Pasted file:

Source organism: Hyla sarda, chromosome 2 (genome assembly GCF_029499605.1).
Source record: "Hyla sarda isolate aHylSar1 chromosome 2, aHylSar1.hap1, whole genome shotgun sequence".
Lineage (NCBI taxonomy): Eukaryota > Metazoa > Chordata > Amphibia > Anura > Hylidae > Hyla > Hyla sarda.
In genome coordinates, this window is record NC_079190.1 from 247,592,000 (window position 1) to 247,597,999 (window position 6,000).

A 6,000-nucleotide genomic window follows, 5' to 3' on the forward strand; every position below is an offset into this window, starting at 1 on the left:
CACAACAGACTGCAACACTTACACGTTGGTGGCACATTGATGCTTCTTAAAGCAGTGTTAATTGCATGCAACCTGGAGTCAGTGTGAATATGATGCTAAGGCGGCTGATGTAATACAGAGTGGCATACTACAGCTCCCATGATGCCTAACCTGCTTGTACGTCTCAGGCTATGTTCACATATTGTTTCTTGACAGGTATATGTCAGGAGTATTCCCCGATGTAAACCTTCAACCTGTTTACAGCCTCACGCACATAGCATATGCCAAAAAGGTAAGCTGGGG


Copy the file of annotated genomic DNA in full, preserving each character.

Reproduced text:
Source organism: Hyla sarda, chromosome 2 (genome assembly GCF_029499605.1).
Source record: "Hyla sarda isolate aHylSar1 chromosome 2, aHylSar1.hap1, whole genome shotgun sequence".
Lineage (NCBI taxonomy): Eukaryota > Metazoa > Chordata > Amphibia > Anura > Hylidae > Hyla > Hyla sarda.
In genome coordinates, this window is record NC_079190.1 from 247,592,000 (window position 1) to 247,597,999 (window position 6,000).

A 6,000-nucleotide genomic window follows, 5' to 3' on the forward strand; every position below is an offset into this window, starting at 1 on the left:
CACAACAGACTGCAACACTTACACGTTGGTGGCACATTGATGCTTCTTAAAGCAGTGTTAATTGCATGCAACCTGGAGTCAGTGTGAATATGATGCTAAGGCGGCTGATGTAATACAGAGTGGCATACTACAGCTCCCATGATGCCTAACCTGCTTGTACGTCTCAGGCTATGTTCACATATTGTTTCTTGACAGGTATATGTCAGGAGTATTCCCCGATGTAAACCTTCAACCTGTTTACAGCCTCACGCACATAGCATATGCCAAAAAGGTAAGCTGGGG